By Herbert Lash
NEW YORK (Reuters) – Nasdaq OMX Group Inc won a contract to administer billing and other chores for the data feed system that sparked a three-hour trading halt in Nasdaq-listed stocks last year, but a contract to build and manage the system is still undecided, the firm that oversaw bidding said on Tuesday.
Representatives from the U.S. stock exchanges and the Financial Industry Regulatory Authority, a self-funded watchdog for Wall Street, picked Nasdaq over two other firms that submitted bids, said Jordan & Jordan in a news release.
Nasdaq has always managed the securities information processor, or SIP, which consolidates quotes and last sale prices from all the exchanges into a single feed, but it expressed concerns after last year’s glitch.
The SIP became clogged with quotes in August 2013, a breakdown that led Securities and Exchange Commission Chair Mary Jo White to order the exchanges to buttress the SIP and other “single points of failure” in the U.S. marketplace.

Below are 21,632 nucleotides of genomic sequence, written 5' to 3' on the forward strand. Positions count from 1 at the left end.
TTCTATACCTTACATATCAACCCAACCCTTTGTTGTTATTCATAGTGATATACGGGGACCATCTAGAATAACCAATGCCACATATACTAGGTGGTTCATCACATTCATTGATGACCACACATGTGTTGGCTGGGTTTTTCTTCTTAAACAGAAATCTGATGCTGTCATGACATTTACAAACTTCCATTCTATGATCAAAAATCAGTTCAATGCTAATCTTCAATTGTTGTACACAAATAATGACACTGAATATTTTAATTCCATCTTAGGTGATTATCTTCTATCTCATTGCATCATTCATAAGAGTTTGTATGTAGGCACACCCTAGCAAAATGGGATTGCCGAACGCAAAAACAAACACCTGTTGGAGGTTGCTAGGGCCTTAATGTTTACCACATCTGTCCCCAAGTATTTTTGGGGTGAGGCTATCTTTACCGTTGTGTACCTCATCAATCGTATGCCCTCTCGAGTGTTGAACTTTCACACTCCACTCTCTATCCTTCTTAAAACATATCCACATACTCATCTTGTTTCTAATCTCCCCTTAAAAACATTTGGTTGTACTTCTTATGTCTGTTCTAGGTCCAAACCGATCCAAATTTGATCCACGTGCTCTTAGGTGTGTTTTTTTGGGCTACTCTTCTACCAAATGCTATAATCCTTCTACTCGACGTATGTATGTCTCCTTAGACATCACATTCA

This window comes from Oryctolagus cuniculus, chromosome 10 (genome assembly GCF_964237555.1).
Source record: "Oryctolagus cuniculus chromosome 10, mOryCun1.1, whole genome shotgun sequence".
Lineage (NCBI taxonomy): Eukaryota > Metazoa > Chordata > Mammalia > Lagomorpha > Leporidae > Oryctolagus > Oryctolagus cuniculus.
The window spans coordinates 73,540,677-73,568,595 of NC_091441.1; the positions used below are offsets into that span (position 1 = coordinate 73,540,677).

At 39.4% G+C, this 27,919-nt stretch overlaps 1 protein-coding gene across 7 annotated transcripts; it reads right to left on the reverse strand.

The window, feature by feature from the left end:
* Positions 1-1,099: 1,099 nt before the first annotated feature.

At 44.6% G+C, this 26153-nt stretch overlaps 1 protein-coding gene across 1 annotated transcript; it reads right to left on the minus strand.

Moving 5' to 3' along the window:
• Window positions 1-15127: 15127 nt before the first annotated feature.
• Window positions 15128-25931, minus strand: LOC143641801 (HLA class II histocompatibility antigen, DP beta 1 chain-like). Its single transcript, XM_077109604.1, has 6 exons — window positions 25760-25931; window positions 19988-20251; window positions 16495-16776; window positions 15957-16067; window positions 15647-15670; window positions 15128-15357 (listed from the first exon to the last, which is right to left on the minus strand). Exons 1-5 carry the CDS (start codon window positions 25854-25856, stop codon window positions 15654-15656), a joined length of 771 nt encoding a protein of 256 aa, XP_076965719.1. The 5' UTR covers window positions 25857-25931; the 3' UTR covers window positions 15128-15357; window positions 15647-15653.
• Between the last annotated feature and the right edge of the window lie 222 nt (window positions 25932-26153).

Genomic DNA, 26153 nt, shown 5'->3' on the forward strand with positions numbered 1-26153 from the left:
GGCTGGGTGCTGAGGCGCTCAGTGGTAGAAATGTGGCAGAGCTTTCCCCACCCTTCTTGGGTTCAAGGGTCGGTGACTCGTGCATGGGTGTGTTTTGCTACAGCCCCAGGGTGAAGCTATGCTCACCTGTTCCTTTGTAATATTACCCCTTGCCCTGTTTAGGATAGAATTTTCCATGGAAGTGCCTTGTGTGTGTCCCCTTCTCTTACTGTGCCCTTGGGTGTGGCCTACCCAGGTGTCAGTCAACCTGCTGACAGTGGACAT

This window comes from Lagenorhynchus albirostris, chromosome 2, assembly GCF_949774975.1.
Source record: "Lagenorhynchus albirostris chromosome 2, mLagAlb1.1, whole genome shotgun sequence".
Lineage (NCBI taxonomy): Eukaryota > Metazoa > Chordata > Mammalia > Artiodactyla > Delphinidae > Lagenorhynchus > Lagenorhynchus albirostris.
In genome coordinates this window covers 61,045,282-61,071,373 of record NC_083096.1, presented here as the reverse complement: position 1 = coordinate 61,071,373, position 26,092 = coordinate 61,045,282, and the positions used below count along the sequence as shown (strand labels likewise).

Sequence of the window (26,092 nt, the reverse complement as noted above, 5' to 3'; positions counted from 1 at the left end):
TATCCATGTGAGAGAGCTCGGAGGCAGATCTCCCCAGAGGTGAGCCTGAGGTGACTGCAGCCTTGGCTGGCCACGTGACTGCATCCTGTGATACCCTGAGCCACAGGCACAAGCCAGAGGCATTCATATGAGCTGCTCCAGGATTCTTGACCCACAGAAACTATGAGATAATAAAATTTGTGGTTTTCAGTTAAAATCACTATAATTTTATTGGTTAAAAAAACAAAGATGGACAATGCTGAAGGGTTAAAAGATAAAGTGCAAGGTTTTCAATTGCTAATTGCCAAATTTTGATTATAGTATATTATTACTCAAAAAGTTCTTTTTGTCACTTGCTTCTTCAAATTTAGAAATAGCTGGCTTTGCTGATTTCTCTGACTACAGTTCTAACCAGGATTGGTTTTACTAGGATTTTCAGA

Voting to pick a SIP administrator, which includes record keeping and the preparation of financial reports, ended last week, according to a source. The voting for managing the SIP and building it if Nasdaq is not picked has been close, but has not reached a two-thirds majority to win, the source said.
Nasdaq and another firm remain in the bidding for that job, the source said. A final vote is expected next week.
There are separate SIPs for stocks and exchange-traded products listed on the New York Stock Exchange, and for options. The SIPs provide brokers with the data they need to show clients their orders are executed at the best price available as required by the SEC.
(Reporting by Herbert Lash. Editing by Andre Grenon)